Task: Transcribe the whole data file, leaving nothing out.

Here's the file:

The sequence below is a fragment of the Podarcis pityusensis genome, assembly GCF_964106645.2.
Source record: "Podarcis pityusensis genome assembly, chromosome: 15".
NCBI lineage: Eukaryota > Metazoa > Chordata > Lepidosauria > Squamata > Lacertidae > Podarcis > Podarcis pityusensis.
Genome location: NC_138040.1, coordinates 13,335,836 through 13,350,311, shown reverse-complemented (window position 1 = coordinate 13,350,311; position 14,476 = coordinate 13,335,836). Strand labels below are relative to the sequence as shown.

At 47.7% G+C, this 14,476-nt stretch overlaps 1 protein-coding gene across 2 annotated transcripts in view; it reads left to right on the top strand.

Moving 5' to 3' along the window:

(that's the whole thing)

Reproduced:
The sequence below is a fragment of the Podarcis pityusensis genome, assembly GCF_964106645.2.
Source record: "Podarcis pityusensis genome assembly, chromosome: 15".
NCBI lineage: Eukaryota > Metazoa > Chordata > Lepidosauria > Squamata > Lacertidae > Podarcis > Podarcis pityusensis.
Genome location: NC_138040.1, coordinates 13,335,836 through 13,350,311, shown reverse-complemented (window position 1 = coordinate 13,350,311; position 14,476 = coordinate 13,335,836). Strand labels below are relative to the sequence as shown.

At 47.7% G+C, this 14,476-nt stretch overlaps 1 protein-coding gene across 2 annotated transcripts in view; it reads left to right on the top strand.

Moving 5' to 3' along the window: